Disruptive, dangerous, and dirty: active travel measures as a ‘cause’ of car-related externalities

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Automobility centred on private car use generates various externalities–or ‘antagonisms’–that threaten its sustainability as a mobility regime. Through expanding the practice and spaces of driving, mass immobility can result. With increased car use, comes increased energy use, generating an ecological antagonism for this regime. Finally, greater car use has resulted in mass road traffic injuries and fatalities, which presents another threat to the growth and maintenance of this unique form of automobility. While these antagonisms present a risk, they have also been leveraged as a means to establish and secure the dominance of automobility. As part of a wider study exploring discourses of opposition to redistributive active travel measures in Dún Laoghaire-Rathdown, Ireland, this paper illustrates how active travel measures that present a challenge to automobility are depicted as disruptive, dangerous and dirty. These measures, precisely designed to mitigate the antagonisms of mass car use, are construed instead as primary causes of these systemic externalities. This study thereby reveals how active travel spaces themselves–and spatial regulations that favour active travellers–can be unfavourably represented as a means of politically sustaining automobility.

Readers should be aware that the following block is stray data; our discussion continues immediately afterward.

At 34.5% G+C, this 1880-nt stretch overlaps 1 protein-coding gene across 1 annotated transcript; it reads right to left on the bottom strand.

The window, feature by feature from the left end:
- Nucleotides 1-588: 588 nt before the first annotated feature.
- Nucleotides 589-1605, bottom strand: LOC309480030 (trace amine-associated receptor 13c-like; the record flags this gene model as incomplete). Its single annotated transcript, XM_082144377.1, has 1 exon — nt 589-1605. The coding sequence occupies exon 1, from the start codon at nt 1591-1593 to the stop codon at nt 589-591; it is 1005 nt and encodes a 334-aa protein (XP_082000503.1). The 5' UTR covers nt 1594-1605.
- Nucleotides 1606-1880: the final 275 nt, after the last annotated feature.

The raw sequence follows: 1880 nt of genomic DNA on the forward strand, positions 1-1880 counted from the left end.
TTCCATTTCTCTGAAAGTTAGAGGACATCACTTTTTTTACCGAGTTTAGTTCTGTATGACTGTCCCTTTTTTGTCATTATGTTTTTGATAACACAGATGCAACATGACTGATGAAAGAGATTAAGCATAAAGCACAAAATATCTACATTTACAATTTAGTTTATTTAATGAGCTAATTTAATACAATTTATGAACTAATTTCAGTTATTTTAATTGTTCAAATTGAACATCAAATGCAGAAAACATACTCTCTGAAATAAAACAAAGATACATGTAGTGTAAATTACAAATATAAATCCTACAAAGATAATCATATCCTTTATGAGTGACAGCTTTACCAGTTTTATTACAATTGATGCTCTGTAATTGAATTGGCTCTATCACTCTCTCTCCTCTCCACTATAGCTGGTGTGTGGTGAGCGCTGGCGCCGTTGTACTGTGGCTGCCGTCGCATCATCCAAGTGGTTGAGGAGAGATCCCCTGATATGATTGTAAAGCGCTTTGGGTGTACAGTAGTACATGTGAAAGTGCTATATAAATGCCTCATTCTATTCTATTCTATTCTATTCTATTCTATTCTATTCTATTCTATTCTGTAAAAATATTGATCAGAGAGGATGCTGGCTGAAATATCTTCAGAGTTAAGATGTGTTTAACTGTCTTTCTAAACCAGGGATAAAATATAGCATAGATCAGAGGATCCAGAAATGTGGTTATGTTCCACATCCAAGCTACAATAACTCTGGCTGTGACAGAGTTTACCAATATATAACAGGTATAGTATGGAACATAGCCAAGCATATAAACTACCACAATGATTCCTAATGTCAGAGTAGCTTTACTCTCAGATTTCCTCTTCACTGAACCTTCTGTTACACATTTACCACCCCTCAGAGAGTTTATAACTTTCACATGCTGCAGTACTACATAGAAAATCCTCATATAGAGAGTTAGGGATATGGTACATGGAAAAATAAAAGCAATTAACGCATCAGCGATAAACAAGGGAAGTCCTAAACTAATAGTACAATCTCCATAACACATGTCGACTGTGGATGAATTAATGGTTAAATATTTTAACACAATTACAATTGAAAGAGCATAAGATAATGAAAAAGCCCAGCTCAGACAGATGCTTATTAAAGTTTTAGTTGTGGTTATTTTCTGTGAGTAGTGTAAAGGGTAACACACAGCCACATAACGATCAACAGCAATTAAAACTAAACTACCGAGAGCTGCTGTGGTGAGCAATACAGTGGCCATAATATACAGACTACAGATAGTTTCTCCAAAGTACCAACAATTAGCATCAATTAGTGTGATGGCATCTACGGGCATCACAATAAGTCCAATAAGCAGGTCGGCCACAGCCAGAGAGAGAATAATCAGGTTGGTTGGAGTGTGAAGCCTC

Egan, R., & Caulfield, B. (2024). Disruptive, dangerous, and dirty: active travel measures as a ‘cause’ of car-related externalities. Mobilities. https://doi.org/10.1080/17450101.2024.2328213

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